I had to laugh when I started reading Carey Nieuwhof’s post (included below). On the way back from our vacation at Chautauqua Institution last week I told my husband I really need to figure out how to unwind faster. He laughed and said it sounded like I was trying to make a task out of it (which struck him as contrary to anything a vacation should involve). Lots of great advice in the post about how to be better at taking time off.
If you’re thinking about fundraising planning and want some help, click through below to learn more about strategic fundraising planning and how it can help you reach your fundraising goals faster. I’d love to talk with you more to see if this might be the solution you’ve been looking for.
Nonprofit News Roundup
…lean and mean is just that. Mean. It’s not fair. It short-changes those you’re allegedly helping. It short-changes the staff who are helping them. It leads to an untenable nonprofit starvation cycle that makes no one happy. Staff turnover is high. Work becomes more expensive, not less, as years of experience are lost. Penelope Burk’s Donor-Centered Leadership reveals it takes an average of 14 months to get a new employee up to speed. So if they leave before that period elapses, or shortly thereafter, you never get any real productive work out of them…
How KidsQuest Converted Members into Loyal Donors | npENGAGE
Does telefunding sound like an old-fashioned fundraising approach to you? What if I told you that real organizations were raising 5x what they spent and seeing 100% retention on new donors through telefunding? As I learned from Katie Boehm at KidsQuest Children’s Museum this week, staying fresh in your fundraising approach is more about the approach and strategy then it is about the channel. In the ongoing challenge…
Report meetings are the key to better fundraising campaigns | DonorDreams Blog
Several engagement principles must be in place for volunteer solicitors to thrive: feel well-organized; case mission-focused; Volunteers trained and supported; written plan; sense of urgency; feeling of accountability. Having two or three of these principles in place isn’t good enough. If you lack one of these “engagement principles,” your fundraising efforts are likely to experience a hiccup of some sort. One strategy that helps with two or three of the aforementioned bullet points is integration of routine “report meetings…”
Being able to clearly describe what your nonprofit does is crucial to catching people’s attention, raising funds and gathering support. Unfortunately, most people haven’t taken the time to refine their message. Instead of sharing something that stirs the listener’s heart and soul, they regurgitate a long, boring, memorized spiel that’s way too focused on the organization. It’s “us, us, us, we, we, we.” It’s ego-centric and it doesn’t work. If you’re ready to raise big bucks deepen donor relationships, you need something better to say. People need to understand what you do and it needs to strike a chord in their heart before they’ll reach for their wallet.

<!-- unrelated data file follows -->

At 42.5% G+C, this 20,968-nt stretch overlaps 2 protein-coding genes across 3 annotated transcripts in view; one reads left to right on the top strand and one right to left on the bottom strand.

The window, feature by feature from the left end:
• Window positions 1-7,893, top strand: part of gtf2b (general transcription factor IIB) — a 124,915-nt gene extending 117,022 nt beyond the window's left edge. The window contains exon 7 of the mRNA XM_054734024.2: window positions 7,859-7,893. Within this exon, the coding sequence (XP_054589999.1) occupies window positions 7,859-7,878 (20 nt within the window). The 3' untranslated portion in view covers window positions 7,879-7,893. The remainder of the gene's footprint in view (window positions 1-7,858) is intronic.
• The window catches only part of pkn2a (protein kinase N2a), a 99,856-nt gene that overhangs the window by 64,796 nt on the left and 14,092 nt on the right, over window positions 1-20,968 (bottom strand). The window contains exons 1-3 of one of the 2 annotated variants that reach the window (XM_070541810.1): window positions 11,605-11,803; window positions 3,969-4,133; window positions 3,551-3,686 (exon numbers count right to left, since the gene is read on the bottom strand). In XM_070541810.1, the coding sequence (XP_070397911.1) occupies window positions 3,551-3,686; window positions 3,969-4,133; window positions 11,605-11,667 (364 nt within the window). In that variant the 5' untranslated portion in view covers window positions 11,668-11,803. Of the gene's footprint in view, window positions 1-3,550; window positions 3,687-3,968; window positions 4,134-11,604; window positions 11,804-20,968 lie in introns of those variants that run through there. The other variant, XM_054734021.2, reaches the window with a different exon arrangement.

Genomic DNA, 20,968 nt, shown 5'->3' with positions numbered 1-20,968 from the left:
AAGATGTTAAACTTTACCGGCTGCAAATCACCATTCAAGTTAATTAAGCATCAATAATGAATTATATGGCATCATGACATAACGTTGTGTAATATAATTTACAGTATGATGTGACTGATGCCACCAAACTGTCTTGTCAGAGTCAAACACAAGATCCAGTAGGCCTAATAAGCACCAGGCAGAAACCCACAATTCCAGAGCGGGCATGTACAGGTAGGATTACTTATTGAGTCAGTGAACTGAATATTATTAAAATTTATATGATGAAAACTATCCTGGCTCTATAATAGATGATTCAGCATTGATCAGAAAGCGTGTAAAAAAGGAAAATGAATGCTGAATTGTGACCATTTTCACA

Facebook Live is taking the newsfeed by storm! This (relatively) new live broadcasting feature lets any person, brand, or nonprofit live-stream events, reveals, celebrations, and more. The Humane Society, The White House, the MET, and many smaller nonprofits are broadcasting news-as-it-happens, museum tours, and even feeding time for baby raccoons! Hesitant about broadcasting…
How This Welcome Series Toolkit Will Spur Your Supporters To Donate | Care2
A Welcome Series is a series of emails to welcome a new email subscriber to your organization. Developing a three-part email series is a pretty solid choice, and that’s what we’ll focus on for your standard Welcome Series. A welcome email may be the single most important email you send, because it is the first impression your new potential donor will have communicating with your organization. Additionally, welcome emails are four times more likely to be opened and five times more likely to get click throughs. The first step…
3 Steps to Build Trust with Your Donors | Pursuant
How can you intentionally build trust with donors? Donors must be confident you are doing work that makes a difference. The key way that perception is built is by showing them the efforts and outcomes they are making possible. Demonstrate role competence and good judgment. You have to show your donors you value their contributions and are not using them lightly; that they are part of the larger goal which they can rely on your ability to accomplish, and make donor relationships a top priority.